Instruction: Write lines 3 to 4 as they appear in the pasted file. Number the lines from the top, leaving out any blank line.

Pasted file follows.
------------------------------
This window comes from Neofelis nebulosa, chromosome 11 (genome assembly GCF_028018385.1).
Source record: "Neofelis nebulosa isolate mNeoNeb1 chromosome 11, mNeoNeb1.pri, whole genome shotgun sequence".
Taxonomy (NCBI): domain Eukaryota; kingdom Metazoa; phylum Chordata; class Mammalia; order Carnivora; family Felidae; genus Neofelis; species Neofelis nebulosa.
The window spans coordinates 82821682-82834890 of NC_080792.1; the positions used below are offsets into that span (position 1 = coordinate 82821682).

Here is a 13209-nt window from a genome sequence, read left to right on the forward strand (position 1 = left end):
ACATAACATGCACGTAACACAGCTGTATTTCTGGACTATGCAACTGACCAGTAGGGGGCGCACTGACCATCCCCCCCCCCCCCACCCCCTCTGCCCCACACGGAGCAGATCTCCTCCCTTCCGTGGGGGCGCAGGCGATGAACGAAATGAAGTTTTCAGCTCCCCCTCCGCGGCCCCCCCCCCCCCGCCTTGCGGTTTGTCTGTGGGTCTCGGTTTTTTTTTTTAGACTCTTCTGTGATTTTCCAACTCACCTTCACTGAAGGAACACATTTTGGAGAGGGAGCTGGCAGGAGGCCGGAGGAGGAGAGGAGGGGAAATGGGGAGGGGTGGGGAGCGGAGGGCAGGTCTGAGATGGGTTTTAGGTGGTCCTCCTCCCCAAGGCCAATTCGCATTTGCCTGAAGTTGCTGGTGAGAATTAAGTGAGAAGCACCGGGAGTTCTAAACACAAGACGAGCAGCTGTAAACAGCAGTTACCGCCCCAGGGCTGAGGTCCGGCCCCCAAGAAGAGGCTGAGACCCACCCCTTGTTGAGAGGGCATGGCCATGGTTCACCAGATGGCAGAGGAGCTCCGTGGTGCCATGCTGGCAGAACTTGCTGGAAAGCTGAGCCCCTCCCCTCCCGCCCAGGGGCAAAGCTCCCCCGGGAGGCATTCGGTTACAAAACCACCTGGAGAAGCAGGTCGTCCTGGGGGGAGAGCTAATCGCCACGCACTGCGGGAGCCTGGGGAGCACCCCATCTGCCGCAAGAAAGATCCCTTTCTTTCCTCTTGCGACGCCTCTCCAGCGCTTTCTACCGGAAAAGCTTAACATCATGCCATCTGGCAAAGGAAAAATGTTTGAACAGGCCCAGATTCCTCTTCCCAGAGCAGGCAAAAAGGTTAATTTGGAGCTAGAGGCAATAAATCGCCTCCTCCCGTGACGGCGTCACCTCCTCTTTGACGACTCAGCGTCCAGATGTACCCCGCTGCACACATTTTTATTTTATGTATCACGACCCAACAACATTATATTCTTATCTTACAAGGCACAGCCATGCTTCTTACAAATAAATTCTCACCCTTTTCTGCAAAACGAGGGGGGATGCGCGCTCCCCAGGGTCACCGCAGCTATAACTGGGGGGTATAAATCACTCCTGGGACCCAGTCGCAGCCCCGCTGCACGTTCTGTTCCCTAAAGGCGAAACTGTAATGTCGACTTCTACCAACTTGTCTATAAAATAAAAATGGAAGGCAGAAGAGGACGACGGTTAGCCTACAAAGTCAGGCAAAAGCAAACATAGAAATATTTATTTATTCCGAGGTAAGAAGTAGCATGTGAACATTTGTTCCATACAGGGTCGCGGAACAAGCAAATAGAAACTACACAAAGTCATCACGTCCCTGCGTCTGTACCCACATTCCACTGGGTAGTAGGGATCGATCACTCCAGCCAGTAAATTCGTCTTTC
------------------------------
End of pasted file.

Taxonomy (NCBI): domain Eukaryota; kingdom Metazoa; phylum Chordata; class Mammalia; order Carnivora; family Felidae; genus Neofelis; species Neofelis nebulosa.
The window spans coordinates 82821682-82834890 of NC_080792.1; the positions used below are offsets into that span (position 1 = coordinate 82821682).